In a majority decision, the Full Federal Court dismissed the appeal of 2 corporate taxpayers to have statutory demands set aside.

The taxpayers carried on property development activities. One of the directors of the companies claimed he reached a “global deal” with the ATO to bring to an end debt recovery action against the companies if adequate security was provided. However, he said the ATO then sought demands that were contrary to this oral agreement. The ATO claimed they were consistent with subsequent written deeds, which had been breached.

At first instance, in MNWA Pty Ltd & Anor v DCT (No 2) [2015] FCA 1128, the Federal Court found there was no probative evidence to support the taxpayers’ allegation that the statutory demands were issued for any purpose other than to set in train winding-up proceedings against the companies. It further found that contrary to Mr C’s “subjective belief”, he and the ATO had not entered into a binding verbal agreement that differed from the terms of the deeds subsequently executed.

The majority found that no appellable error, at first instance, was discernible and that the primary judge correctly had regard to objective evidence, and that the balance of the evidence was supportive of the conclusion that the primary judge reached.

In particular, the majority found that the finding at first instance that a “global deal” had not been made between the parties was supported by the evidence, particularly in view of the subsequently executed deeds.

(MNWA Pty Ltd v DCT [2016] FCAFC 154, Full Federal Court, Majority: Farrell and Davies JJ; dissenting: Rares J, 16 November 2016).

[LTN 223, 17/11/16]

First instance decision of Griffiths J – ‘catchwords’

TAXATION – applications pursuant to s 459G(1) of the Corporations Act 2001 (Cth) to set aside statutory demands under s 459J(1)(b) – whether the defendant issued statutory demands for an improper purpose.

CONTRACTS – where the plaintiffs and defendant conducted negotiations concerning the plaintiffs’ tax liabilities – where the plaintiffs claim the defendant promised not to issue statutory demands until court proceedings concerning the plaintiffs’ tax liabilities had ended – where the plaintiffs and defendant subsequently entered into Deeds of Agreement – whether, during the negotiation, a binding oral agreement was entered intowhether, in issuing the statutory demands, the defendant unconscionably departed from the terms of the alleged binding agreement

Dissenting decision of Rare’s J that statutory demands be withdrawn – extract

  1. In my opinion, the Commissioner’s use of the statutory demands, in the context of the earlier circumstances in which the deeds came to be made and the securities provided, was capable of raising the issues that were express or necessarily implied in the supporting affidavits of Mr Caratti and Ms Bazzo to warrant the demands being set aside under s 459J(1)(b): Infratel 297 ALR at 377 [30]; Hopetoun 286 ALR at 776 [36]. The obvious question that the Commissioner’s decision to serve the demands raised is: what was the benefit in Gucce and Mammoth and their associates entering the three deeds and arranging extensive security so that they could pursue their challenges to existing assessments, if the next moment the Commissioner was free to initiate the summary process of seeking to wind them up on a new set of taxation liabilities? No obvious answer arises.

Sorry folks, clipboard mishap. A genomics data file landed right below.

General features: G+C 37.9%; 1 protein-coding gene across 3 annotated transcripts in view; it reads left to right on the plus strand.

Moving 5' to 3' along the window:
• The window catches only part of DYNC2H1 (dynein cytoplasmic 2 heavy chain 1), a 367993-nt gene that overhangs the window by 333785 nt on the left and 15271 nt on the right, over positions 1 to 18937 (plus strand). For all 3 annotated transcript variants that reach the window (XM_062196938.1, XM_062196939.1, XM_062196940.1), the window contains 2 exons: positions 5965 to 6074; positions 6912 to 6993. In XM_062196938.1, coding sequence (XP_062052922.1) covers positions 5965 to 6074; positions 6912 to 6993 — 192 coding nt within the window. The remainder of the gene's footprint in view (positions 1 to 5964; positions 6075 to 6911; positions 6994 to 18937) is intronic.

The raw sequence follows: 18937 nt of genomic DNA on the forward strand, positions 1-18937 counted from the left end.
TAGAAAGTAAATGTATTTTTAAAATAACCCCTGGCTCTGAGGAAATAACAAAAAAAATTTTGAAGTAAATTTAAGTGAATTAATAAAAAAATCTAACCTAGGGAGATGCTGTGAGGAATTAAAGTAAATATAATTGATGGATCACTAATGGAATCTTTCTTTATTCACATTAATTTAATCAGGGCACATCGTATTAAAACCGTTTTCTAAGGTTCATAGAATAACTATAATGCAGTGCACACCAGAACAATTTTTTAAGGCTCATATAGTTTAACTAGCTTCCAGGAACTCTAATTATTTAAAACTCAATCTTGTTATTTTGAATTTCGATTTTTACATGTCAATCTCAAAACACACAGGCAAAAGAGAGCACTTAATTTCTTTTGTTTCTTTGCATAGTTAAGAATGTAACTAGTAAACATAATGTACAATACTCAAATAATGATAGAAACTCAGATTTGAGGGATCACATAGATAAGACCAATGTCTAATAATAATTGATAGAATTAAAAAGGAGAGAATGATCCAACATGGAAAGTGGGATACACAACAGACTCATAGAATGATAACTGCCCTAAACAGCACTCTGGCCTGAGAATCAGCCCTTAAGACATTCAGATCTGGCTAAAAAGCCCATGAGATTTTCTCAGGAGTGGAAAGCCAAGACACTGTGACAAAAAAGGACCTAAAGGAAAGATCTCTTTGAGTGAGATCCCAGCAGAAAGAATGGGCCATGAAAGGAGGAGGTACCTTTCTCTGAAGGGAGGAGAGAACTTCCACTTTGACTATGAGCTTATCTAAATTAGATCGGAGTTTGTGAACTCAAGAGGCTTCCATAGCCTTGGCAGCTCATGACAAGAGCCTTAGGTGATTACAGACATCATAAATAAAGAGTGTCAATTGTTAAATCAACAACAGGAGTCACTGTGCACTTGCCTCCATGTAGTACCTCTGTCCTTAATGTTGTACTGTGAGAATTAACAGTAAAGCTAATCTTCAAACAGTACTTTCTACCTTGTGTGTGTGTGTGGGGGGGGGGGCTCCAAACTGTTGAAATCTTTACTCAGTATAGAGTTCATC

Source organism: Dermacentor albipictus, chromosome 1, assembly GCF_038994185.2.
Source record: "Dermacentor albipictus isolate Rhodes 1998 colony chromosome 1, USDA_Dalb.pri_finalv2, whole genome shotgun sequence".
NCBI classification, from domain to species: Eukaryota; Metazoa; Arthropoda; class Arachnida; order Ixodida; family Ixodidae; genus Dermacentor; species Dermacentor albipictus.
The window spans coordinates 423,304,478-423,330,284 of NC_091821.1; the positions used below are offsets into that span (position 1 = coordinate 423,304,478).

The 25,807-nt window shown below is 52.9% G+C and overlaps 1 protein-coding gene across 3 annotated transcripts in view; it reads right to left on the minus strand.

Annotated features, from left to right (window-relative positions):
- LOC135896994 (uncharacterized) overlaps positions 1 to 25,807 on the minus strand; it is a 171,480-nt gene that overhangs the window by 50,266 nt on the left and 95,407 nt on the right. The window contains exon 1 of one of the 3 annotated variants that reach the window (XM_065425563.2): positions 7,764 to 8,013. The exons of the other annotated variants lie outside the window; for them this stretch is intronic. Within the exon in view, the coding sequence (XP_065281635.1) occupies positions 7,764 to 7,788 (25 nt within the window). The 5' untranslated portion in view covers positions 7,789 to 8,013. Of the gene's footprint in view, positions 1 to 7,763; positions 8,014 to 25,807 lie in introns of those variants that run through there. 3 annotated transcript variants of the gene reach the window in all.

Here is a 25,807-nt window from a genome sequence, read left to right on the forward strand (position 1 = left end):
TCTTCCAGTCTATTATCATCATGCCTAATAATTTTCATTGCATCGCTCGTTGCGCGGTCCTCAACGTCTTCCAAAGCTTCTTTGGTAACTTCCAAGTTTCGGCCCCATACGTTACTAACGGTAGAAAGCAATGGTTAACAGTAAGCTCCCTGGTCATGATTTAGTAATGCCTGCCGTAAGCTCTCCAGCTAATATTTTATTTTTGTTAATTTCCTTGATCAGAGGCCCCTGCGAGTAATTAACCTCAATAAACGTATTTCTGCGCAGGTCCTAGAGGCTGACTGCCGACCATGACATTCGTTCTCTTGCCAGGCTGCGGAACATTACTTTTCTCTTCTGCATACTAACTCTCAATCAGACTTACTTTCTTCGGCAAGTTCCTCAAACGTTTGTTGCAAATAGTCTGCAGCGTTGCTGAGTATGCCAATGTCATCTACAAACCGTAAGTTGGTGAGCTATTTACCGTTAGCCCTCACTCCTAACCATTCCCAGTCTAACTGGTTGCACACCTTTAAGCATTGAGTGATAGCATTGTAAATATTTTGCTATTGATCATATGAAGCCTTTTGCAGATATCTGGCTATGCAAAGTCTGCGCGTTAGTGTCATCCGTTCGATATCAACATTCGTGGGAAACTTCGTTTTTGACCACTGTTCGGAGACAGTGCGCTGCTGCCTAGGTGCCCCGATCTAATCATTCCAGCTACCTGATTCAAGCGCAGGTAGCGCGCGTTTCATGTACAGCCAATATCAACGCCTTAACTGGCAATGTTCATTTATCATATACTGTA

Majority decision of Farrell & Davies JJ – that demands not be set aside – extract

  1. We have had the benefit of reading the draft reasons for decision of Rares J. We agree with his Honour’s reasons and conclusion that leave to appeal from an order deciding an application under s 459G of the Corporations Act 2001 (Cth) (“the Act”) is required. However we respectfully disagree that the primary judge was wrong to conclude that the appellants had not established “some other reason” within the terms of s 459J(1)(b) of the Act for setting aside the creditor’s statutory demands.

  1. The submission also ignores the statutory scheme that applies to the collection and recovery of tax liabilities. Under that statutory scheme, a tax liability that is due and payable is a debt due to the Commonwealth and recoverable by the Commissioner if the liability remains unpaid after it has become due and payable: s 255–5 of Schedule 1 to the Taxation Administration Act. Thus, a tax debt that is due and payable is recoverable by the Commissioner by operation of law. The “significance of the taxation legislation” in this context is that the Commissioner is entitled by force of law to recover unpaid tax and “the use by the Commissioner of the statutory demand procedure in aid of a winding up application is in the course of recovery of the relevant indebtedness to the Commonwealth by a permissible legal avenue”: DCT v Broadbeach at [40]–[50], [58]. DCT v Broadbeach establishes that in considering whether there is “some other reason” within the terms of s 459J(1)(b) of the Act the “material considerations” which are to be taken into account will include the statutory scheme that applies to the collection and recovery of tax liabilities. Given the statutory scheme for collection and recovery of tax, an arguable basis for disputing the Commissioner’s right to take recovery action is insufficient to constitute “some other reason” within the terms of s 459J(1)(b) and does not support an exercise of power to set aside the statutory demands under that section.
  2. The primary judge was correct to reject the companies’ submission on the onus under s 459J(1)(b) of the Act.